Just because you’re ready to take over the family business doesn’t mean your predecessors are ready to turn it over to you. That is the message I have delivered to more than one successor; most of the time it’s because the successor isn’t trained and is not qualified. But sometimes the reason the transition doesn’t take place has nothing to do with the successor’s training. Sometimes it’s just because the successor doesn’t know how to be a successful successor. Here are 12 rules for the successor.
How Much Brass?
The general was having a staff meeting. The lieutenant on the back row spoke, “Excuse me, general. But what you are saying is not exactly the way I see it. I think you should…” The general nodded and continued.
A few minutes later the lieutenant spoke again. “Excuse me, general. The idea is good, but you’re ignoring the new technology available to us. I think you should . . .” The general was fuming underneath the surface.
A few moments later, the inevitable happened. The lieutenant spoke again. The general blew. “Lieutenant, why must you disagree with everything I say?”
“Well,” the lieutenant said confidently, “I want to get ahead, sir. And I know you didn’t get where you are today by agreeing with your superiors. Fact is, I know you have had your own ideas and spoke your mind.”
“Yes,” the general responded with his voice lowered, “I didn’t get to be a general without having my own views, expressing my own point of view, and confidently discussing issues.”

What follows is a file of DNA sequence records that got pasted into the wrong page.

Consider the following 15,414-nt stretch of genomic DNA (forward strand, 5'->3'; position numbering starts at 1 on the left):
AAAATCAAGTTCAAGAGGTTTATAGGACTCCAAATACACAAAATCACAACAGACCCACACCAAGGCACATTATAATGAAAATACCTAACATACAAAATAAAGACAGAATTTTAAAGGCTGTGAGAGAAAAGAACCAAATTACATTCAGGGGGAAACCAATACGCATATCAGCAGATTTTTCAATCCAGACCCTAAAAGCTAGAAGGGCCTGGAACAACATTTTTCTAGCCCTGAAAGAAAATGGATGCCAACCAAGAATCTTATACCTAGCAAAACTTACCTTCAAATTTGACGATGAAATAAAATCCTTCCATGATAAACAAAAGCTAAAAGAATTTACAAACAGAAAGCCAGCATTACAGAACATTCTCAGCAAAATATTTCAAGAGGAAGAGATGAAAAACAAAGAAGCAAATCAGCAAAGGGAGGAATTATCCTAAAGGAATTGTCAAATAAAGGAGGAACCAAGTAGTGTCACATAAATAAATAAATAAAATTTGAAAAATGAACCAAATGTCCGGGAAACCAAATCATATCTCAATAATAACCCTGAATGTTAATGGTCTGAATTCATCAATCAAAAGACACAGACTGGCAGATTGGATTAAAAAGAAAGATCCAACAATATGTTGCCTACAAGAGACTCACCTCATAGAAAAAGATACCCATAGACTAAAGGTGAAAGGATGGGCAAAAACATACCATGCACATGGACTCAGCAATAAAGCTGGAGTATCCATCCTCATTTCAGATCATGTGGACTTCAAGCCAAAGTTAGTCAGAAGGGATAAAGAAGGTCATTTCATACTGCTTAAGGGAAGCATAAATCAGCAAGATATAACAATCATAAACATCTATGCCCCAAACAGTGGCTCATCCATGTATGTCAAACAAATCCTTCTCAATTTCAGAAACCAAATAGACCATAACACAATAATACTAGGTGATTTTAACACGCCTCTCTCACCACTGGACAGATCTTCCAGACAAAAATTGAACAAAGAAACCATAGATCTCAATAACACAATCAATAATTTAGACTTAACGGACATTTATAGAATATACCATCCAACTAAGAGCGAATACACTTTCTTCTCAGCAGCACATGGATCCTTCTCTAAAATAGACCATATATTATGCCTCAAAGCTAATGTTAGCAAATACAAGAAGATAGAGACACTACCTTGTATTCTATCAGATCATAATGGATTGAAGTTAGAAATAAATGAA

“See, that’s my point.” the lieutenant said smugly.
The general continued, “But, that’s sure as hell how I made captain, lieutenant.”
A Matter of Timing
Just because the successor is trained and capable of taking on additional responsibility, if not the business, doesn’t mean it is time.
Before you can be a good general, you have to be a good enough lieutenant to be promoted to captain. And that boils down to the predecessor’s confidence in the successor. Instead of being the impetuous lieutenant, be a good vice president.
Some would insist that my concept is closely akin to sucking up, and why would anyone want to do that? Well, does the successor have $500,000 to pay the predecessor? That’s what the business is worth. The answer is no. The answer is always no. However, if the answer is yes, then pay the predecessor the $500,000, take over the business, and don’t read any further. You don’t need to know how to suck up…er…be a successful successor.
If, however, you are trying to get the predecessor to loan you $500,000 so you can purchase the business from them over time and pay them back with the proceeds of the business, then you do need to know how to be a successful successor.
Yeah, I know that the predecessors (often parents) didn’t know much about business when they started the business. But no one gave them a business doing $1 million in sales, with 10 workers whose families’ livelihood depended upon the skills of the person running the business either.
They risked everything and perhaps that was because they didn’t have anything to lose at the time, but they took the risk and succeeded. You, as successor, have that option open to you. If you want to go do it, have at it. But don’t come whining that your parents ought to give you their business because you happened to pop up in the lucky gene pool. No, you’ll have to do it the old fashioned way—earn the opportunity to succeed by first becoming a successful successor.
The 12 Rules
In an effort to make the time the successor serves as the understudy happier and more productive, I offer the following sucking up concepts.
1. The business leader must select, train, and install their successors in their lifetime (Dr. León Danco, “Inside the Family Business”, Center for Family Business, Cleveland, OH). And I add that it is not enough to just be a member of the family. It is up to you to prepare yourself so you are the most logical person to be selected. The predecessor must train, but you must also be willing to be trained. If you are not trained, the leader must move on to select someone else or sell the business outside the family.